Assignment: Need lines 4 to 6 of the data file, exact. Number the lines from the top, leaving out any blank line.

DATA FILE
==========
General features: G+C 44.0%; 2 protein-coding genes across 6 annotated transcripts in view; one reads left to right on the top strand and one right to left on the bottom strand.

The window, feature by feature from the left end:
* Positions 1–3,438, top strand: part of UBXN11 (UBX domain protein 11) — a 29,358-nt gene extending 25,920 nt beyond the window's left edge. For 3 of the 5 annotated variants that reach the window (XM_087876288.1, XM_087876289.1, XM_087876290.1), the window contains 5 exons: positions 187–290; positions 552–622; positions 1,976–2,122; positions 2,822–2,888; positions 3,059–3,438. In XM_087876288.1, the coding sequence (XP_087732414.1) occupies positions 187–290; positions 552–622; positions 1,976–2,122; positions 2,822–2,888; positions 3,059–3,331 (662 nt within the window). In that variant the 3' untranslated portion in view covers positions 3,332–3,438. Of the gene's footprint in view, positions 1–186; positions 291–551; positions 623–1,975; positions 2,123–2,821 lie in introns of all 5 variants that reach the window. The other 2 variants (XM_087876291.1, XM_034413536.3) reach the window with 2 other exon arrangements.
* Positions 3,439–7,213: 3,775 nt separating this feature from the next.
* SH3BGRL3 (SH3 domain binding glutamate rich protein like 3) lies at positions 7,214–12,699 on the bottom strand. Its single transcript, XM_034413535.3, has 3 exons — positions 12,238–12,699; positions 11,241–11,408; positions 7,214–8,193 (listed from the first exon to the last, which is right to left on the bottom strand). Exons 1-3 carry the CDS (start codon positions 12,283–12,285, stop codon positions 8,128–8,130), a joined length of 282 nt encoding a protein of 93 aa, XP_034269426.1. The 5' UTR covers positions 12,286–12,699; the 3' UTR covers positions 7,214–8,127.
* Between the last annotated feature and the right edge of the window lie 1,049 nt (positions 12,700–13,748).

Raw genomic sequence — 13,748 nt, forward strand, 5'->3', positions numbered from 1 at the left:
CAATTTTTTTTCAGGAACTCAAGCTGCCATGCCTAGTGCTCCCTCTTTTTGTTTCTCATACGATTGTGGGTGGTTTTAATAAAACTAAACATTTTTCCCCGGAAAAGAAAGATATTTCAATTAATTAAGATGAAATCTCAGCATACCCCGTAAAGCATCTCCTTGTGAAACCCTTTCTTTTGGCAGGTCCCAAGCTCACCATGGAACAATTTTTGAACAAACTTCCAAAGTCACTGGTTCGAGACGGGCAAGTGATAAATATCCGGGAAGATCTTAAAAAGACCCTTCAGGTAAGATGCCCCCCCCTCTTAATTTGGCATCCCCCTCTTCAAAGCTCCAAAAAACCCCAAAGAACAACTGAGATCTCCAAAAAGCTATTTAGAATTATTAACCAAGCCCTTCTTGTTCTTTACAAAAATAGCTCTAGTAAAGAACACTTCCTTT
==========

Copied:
* Positions 3,439–7,213: 3,775 nt separating this feature from the next.
* SH3BGRL3 (SH3 domain binding glutamate rich protein like 3) lies at positions 7,214–12,699 on the bottom strand. Its single transcript, XM_034413535.3, has 3 exons — positions 12,238–12,699; positions 11,241–11,408; positions 7,214–8,193 (listed from the first exon to the last, which is right to left on the bottom strand). Exons 1-3 carry the CDS (start codon positions 12,283–12,285, stop codon positions 8,128–8,130), a joined length of 282 nt encoding a protein of 93 aa, XP_034269426.1. The 5' UTR covers positions 12,286–12,699; the 3' UTR covers positions 7,214–8,127.
* Between the last annotated feature and the right edge of the window lie 1,049 nt (positions 12,700–13,748).